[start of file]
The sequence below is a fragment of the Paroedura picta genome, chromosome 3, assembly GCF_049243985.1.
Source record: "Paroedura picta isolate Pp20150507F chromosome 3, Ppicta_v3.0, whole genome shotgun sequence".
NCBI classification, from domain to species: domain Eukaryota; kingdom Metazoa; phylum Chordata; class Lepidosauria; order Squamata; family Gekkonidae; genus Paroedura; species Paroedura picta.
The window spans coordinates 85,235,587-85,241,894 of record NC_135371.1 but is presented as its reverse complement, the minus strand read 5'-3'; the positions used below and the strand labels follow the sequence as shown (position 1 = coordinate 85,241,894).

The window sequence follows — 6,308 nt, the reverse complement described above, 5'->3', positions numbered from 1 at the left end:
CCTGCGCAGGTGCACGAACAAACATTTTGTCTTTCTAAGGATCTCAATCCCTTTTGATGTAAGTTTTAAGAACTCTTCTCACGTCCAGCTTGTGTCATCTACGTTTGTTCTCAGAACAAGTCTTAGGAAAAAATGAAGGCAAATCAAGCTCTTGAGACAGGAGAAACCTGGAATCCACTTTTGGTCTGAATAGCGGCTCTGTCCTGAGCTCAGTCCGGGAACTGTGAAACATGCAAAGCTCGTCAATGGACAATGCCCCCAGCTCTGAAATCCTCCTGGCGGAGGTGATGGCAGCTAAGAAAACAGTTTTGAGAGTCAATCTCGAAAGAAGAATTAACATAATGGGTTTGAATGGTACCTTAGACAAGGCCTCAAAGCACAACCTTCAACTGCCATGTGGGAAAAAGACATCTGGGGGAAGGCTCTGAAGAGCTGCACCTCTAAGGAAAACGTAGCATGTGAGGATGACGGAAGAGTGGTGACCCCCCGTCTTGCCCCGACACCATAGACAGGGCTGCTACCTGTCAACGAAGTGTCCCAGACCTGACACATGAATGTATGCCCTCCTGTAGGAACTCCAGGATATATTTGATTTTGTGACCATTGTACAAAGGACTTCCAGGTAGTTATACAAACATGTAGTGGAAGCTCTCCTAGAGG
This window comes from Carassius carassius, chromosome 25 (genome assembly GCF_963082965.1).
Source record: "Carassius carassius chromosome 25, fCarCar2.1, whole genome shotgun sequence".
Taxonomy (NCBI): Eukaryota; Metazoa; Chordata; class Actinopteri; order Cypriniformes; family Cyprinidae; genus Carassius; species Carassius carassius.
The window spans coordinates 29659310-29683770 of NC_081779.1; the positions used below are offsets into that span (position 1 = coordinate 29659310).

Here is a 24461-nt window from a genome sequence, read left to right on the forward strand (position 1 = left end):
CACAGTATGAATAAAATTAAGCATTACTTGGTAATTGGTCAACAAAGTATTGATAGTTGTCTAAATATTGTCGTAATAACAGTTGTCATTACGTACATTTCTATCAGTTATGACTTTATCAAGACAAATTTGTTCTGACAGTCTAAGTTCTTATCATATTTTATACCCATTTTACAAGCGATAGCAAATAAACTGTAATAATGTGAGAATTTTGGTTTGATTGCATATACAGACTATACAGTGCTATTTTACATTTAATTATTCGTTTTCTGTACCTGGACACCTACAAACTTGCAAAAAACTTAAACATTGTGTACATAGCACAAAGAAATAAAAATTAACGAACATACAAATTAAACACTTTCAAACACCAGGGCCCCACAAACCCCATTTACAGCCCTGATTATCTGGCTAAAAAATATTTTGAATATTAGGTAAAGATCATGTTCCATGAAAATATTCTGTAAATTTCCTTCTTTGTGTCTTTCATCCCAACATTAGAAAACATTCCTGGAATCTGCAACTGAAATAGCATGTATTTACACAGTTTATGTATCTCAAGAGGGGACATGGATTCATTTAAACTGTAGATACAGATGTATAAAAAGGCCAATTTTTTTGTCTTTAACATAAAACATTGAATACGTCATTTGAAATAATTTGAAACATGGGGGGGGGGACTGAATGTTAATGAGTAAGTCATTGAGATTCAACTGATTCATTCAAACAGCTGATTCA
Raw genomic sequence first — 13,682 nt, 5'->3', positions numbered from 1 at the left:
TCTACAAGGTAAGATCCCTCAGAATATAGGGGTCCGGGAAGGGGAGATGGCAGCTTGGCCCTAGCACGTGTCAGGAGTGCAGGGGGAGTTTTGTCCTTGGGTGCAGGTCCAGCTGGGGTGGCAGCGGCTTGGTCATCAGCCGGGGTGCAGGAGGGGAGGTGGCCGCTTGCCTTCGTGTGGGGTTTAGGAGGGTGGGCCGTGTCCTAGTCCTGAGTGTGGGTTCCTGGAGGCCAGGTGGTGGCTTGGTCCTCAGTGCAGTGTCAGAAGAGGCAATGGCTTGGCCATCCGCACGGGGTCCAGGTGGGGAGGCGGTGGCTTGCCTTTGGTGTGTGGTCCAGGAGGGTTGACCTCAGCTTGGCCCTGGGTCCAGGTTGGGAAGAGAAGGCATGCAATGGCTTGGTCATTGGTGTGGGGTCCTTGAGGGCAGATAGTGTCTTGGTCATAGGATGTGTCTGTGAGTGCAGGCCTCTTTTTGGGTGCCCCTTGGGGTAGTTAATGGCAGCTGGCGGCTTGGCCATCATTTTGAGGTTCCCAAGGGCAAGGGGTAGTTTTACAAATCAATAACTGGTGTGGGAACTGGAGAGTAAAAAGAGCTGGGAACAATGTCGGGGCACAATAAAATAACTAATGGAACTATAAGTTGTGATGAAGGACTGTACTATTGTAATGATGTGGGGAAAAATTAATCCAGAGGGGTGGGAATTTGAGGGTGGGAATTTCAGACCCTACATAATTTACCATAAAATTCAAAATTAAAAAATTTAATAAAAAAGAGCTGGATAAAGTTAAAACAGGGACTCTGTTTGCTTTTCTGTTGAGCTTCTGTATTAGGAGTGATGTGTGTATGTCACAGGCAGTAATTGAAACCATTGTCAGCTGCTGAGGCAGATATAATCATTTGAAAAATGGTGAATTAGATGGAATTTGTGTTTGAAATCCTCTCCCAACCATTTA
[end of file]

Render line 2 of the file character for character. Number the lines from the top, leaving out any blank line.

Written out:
Source record: "Paroedura picta isolate Pp20150507F chromosome 3, Ppicta_v3.0, whole genome shotgun sequence".